Every time news reporters repeat the slogan, fake news, they breathe fresh life into President Trump’s most popular battle cry against them.
From a messaging standpoint, the president has effectively co-opted a vast network of social and news media into using his favorite phrase to arbitrarily slander all kinds of news reports. Conjure an image of thousands of people robotically repeating the same, exact slogan millions of times. They are collectively ridiculing an unending stream of stories and in the process blurring the lines between all efforts, sincere and insincere alike, to differentiate truth from falsehood.
Remember those Macedonian teenagers who raked in thousands of dollars making up dreadful yarns about Hillary Clinton? Wired said they “Mastered Fake News” but does their thoroughly dishonest handiwork truly deserve any aspect of the “news” label?
A recent Washington Post headline typifies the all-too-common usage of this incredibly sticky, viral-like phrase "Why fake news is a problem for Wall Street."
A New York Times headline similarly showcases its omnipresence, "Facebook is Ignoring Anti-Abortion Fake News."
Unexpectedly, the phrase, fake news, has demonstrated the astonishingly high value of name-calling as a propaganda tool, and our society is paying dearly for it.
A recent poll of voters by Politico/Morning Consult indicates that trust is eroding in all news media:
46 percent think media make up stories about Trump
37 percent of voters think the media do not fabricate stories
17 percent are undecided
No matter where you stand, these percentages indicate vast disagreement and misunderstanding about what is truthful and what is not.
Not long ago, CNN launched a “Facts First” branding campaign to counter President Trump’s Fake News attacks against their network. CNN’s first commercial used an apple and a banana to illustrate the difference between falsehoods and reality. Ellen DeGeneres and Stephen Colbert made fun of the commercial. That’s their job. Then again, fruit metaphors make for pretty large targets.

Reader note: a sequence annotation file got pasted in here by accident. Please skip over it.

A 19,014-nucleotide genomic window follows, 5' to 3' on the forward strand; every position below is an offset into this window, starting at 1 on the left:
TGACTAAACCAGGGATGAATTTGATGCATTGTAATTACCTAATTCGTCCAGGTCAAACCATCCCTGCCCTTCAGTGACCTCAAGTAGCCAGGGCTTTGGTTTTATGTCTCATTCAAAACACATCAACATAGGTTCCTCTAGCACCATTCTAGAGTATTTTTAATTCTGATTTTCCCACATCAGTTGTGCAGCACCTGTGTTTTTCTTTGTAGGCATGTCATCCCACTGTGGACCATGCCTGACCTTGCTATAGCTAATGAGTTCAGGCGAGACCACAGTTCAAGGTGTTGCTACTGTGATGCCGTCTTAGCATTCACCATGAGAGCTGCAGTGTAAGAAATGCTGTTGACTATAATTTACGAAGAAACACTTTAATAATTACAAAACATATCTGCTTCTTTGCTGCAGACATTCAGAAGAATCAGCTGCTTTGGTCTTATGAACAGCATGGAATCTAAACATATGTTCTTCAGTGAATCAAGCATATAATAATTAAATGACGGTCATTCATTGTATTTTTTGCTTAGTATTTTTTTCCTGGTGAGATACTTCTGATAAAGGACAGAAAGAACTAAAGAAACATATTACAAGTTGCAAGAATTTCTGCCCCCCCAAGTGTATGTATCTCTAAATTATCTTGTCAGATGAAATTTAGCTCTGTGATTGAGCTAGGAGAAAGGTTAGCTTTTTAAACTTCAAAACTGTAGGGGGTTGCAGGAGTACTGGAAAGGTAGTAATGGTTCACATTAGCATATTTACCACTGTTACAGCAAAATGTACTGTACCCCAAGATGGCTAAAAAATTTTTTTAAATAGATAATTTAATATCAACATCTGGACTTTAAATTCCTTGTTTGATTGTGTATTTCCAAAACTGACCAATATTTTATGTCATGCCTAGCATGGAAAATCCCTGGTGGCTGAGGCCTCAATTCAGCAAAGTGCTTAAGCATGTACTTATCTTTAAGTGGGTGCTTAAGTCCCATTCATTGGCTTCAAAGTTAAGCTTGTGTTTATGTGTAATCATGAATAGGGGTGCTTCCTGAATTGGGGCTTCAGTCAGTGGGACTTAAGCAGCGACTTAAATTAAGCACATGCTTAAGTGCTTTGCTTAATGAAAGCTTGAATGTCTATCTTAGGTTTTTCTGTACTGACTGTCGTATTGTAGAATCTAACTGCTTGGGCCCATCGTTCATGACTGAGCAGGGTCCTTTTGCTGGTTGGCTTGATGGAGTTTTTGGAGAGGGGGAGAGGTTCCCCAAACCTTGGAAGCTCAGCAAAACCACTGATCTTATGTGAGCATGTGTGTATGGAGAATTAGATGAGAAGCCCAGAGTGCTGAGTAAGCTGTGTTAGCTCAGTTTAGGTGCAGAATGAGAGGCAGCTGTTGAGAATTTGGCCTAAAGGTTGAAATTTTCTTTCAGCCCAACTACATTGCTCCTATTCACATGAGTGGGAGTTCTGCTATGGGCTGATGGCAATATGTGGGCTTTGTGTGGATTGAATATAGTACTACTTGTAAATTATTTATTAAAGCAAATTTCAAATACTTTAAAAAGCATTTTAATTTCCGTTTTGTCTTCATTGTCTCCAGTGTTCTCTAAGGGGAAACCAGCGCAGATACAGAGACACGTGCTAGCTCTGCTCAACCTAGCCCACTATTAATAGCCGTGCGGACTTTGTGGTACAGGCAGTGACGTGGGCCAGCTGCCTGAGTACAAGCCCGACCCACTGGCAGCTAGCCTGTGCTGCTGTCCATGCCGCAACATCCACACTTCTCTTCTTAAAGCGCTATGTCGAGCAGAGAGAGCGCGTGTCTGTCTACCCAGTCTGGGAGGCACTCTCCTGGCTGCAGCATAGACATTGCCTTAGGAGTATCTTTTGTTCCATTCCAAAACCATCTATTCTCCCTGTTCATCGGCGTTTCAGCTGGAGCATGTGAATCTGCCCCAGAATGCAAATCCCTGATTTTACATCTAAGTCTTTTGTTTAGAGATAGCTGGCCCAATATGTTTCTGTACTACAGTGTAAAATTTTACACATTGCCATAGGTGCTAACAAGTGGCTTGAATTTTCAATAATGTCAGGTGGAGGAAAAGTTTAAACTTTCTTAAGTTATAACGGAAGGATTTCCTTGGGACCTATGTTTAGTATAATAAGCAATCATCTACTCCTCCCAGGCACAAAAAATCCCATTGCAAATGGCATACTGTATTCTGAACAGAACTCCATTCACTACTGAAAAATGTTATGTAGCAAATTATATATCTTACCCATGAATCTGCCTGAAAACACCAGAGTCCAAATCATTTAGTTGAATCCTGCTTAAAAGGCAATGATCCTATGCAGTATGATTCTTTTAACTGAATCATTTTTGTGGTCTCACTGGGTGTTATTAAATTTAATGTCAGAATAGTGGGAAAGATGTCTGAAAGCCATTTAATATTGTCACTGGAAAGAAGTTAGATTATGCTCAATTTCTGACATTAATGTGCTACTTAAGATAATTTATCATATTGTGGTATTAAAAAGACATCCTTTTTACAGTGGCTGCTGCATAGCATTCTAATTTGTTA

For those who are wondering how the legitimate news media can effectively defend themselves against a virtual Mount Everest of slander, there is a classic bit of public relations advice.
Historically, the most effective way to halt the spread of a slur is to stop repeating it.
An op-ed piece published on CNN’s website titled, "Ban the term 'Fake News'” argued that the term should be banned because it is being used to describe information that people don’t like. The authors, Hossein Derakhshan and Claire Wardle, suggested using other phrases in its place.
Significantly, Fox News covered their piece, and made fun of “Liberal CNN” in the process. Still, Fox effectively tossed the message (“Ban the term, Fake News”) over the wall that tends to separate Americans with opposing opinions. Few others paid as much attention to Derakhshan and Wardle’s article.
Successfully banning the term will require self-awareness, restraint, and may be driven by self-preservation.
The slogan lowers credibility of the good ones along with the bad ones.
Sandy Bodner is a long-time specialist in media relations with an independent public relations practice, (Sandy Bodner Strategic Communications LLC) that serves clients in healthcare and human services.
Photo via Pixabay